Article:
Viral infection of mammalian cells leads to an innate immune response characterized by α and β interferon (IFN) secretion and subsequent transcriptional upregulation of IFN-stimulated genes (ISGs). 12 ISGs mediate an antiviral state within the infected cells and in neighboring tissues. In the early phase of virus infection, the constitutively produced transcription factor IFN regulatory factor (IRF)-3 is activated and forms dimers that are retained in the nucleus and interact with the cAMP response element-binding protein (CREB)-binding protein (CBP)/p300 coactivator. Activated IRF3 along with several other transcription factors, including IRF1, NF-κB, and ATF-2/c-Jun, weakly activates the IFN-β promoter. Secreted IFN-β binds to the IFN receptor on the cell membrane, initiating the Janus kinase (JAK)/signal transducer and activator of transcription (STAT)/IRF9 IFN signal-transduction cascade, resulting in the induction of IFN regulatory factor 7 (IRF7). In the late phase, IRF3 and IRF7 collectively amplify IFN-α/β gene induction, leading to full ISG stimulation through the IFN signaling cascade. 12 13  
Viruses have developed different strategies to counteract IFN responses, to ensure their survival in an infected host. In initial studies Darnell et al. 14 discovered that WNV exhibits a marked resistance to the innate immune response elicited by IFN-α. Moreover, IFN-α did not inhibit WNV replication after the establishment of an infection. 15 16 In several studies, the nature of the resistance of WNV to the antiviral activity of IFNs was investigated in human-transformed cell lines. WNV overcomes the host antiviral response despite demonstrated IFN-β transcription through the IRF3 activation pathway. 17 18 19 WNV nonstructural proteins may be involved in preventing the activation of IFN signal-transduction pathways by inhibition of STAT1 and -2 phosphorylation. 18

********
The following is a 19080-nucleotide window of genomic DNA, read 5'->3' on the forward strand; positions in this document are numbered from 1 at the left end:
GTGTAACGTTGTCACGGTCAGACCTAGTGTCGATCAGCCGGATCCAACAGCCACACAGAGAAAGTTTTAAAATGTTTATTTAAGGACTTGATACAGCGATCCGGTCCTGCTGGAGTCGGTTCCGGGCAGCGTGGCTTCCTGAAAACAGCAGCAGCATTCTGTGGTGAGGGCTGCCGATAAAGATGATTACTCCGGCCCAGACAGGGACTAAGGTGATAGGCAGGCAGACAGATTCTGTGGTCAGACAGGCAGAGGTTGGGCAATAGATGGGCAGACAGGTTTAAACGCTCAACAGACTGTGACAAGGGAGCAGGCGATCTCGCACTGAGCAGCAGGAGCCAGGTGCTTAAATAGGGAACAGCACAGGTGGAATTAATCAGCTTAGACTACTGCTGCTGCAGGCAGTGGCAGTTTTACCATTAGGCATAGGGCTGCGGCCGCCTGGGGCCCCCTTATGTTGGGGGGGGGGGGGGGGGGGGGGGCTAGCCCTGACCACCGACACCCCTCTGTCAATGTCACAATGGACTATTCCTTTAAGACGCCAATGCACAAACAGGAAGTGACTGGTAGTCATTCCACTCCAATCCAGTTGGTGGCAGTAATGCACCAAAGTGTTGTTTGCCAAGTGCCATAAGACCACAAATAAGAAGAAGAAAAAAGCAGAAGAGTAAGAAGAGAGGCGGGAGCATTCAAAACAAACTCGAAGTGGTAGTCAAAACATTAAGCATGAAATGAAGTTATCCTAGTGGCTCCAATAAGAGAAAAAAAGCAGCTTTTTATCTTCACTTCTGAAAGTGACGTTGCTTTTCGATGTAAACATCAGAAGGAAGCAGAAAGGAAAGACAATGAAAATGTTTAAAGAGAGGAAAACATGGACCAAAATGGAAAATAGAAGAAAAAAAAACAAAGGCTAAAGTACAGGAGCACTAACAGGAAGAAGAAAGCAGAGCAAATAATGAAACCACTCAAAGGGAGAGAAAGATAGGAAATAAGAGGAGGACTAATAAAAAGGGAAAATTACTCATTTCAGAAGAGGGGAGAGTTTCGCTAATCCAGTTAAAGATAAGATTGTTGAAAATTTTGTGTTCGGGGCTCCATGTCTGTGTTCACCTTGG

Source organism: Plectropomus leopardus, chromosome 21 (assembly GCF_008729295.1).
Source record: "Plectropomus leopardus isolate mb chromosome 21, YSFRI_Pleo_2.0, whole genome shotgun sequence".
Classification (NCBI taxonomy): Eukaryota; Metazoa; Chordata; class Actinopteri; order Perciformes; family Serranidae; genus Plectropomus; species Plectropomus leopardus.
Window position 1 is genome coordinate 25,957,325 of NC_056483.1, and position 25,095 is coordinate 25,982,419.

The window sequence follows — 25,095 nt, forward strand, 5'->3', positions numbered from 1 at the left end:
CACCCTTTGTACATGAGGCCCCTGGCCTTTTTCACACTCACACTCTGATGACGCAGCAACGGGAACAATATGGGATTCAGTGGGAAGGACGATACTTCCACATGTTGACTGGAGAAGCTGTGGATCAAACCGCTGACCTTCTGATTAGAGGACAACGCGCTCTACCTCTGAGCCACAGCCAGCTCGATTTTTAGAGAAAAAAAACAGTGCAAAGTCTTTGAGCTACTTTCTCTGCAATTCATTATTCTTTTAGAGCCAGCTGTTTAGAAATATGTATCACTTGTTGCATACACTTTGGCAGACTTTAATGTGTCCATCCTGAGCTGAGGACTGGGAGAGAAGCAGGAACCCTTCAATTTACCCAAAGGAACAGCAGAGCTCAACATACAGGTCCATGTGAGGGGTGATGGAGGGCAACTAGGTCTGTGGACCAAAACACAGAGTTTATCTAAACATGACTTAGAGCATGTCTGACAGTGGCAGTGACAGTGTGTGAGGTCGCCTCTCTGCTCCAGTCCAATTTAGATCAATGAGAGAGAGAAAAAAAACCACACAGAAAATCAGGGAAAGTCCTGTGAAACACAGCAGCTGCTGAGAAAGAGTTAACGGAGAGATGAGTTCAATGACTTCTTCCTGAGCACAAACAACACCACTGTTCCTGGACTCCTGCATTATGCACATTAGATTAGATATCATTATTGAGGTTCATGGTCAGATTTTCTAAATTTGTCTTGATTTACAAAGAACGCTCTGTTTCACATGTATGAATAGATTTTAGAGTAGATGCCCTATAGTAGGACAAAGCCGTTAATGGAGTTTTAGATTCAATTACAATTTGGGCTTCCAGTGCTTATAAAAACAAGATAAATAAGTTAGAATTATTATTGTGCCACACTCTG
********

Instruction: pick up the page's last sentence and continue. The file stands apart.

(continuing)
An in vitro model of viral infection is an important tool for understanding key mechanisms of virus-induced diseases and for the development of antiviral treatments. However, no in vitro models of ophthalmic WNV infection have been described. In the present study, we established the first model for ocular WNV infection in RPE cells and investigated the interaction of WNV with IFN expression and its signal-transduction mechanisms. 
Materials and Methods
Cell Culture
Human RPE cells were isolated from two globes from different donors freshly enucleated for corneal transplantation (tenets of the Declaration of Helsinki were followed). RPE isolation and culture were performed as described previously. 20 The cells were grown in Iscove’s modified Dulbecco’s medium (IMDM), supplemented with 20% fetal bovine serum (FBS). Homogeneity of cultured RPE cells was confirmed by positive immunostaining with monoclonal antibodies (mAbs) to cytokeratins (pan) and to cellular retinaldehyde binding protein. mAbs were kindly donated by John Saari (Department of Ophthalmology, School of Medicine, University of Washington, Seattle, WA). 21 The cell cultures used were designated RPE-I and -II. The cells were routinely monitored for mycoplasma and were not used in the experiments later than passage 5. 
Monkey kidney cell line Vero was obtained from the American Type Culture Collection (Manassas, VA). Human foreskin fibroblasts (HFFs) were established as described previously. 22 Both Vero and HFF cells were cultured in minimum essential medium (MEM) supplemented with 10% FBS. 
Virus Preparation
The WNV strain NY385-99 was kindly provided by Jan ter Meulen (Institut für Virologie, Philipps-Universität, Marburg, Germany). Virus stocks were prepared in Vero cells grown in MEM with 4% FBS. The respective infectious virus titers in stock solutions were determined by titration on a Vero cell monolayer in 96-well plates and determined as 50% tissue culture infective dose (TCID50). 
In accordance with World Health Organization’s (WHO) recommendations, all work involving infectious WNV was performed under biosafety level (BSL)-3 conditions in a BSL-3 facility. 
Human cytomegalovirus (HCMV) strain Hi91 was isolated from the urine of an AIDS patient with HCMV retinitis. 23 Virus stocks were prepared in HFF grown in MEM with 4% fetal bovine serum (FBS). The respective titers were determined by plaque titration in HFF cells, as described previously. 23  
Preparation of Virus-Free Supernatants
Virus-free supernatants were prepared by filtering of culture medium collected from WNV-infected cultures at different time points after infection. For this purpose a microconcentrator with a cutoff at 300,000 molecular weight (Microsep; Filtron Technology Corp., Northborough, MA) was filled with cell culture supernatants and centrifuged at 3,000g for 1 hour at 4°C. The filtrate samples were free of infectious virus, as demonstrated by titration on a Vero cell monolayer. Aliquots of virus-free supernatants were stored at −80°C before use in the experiments.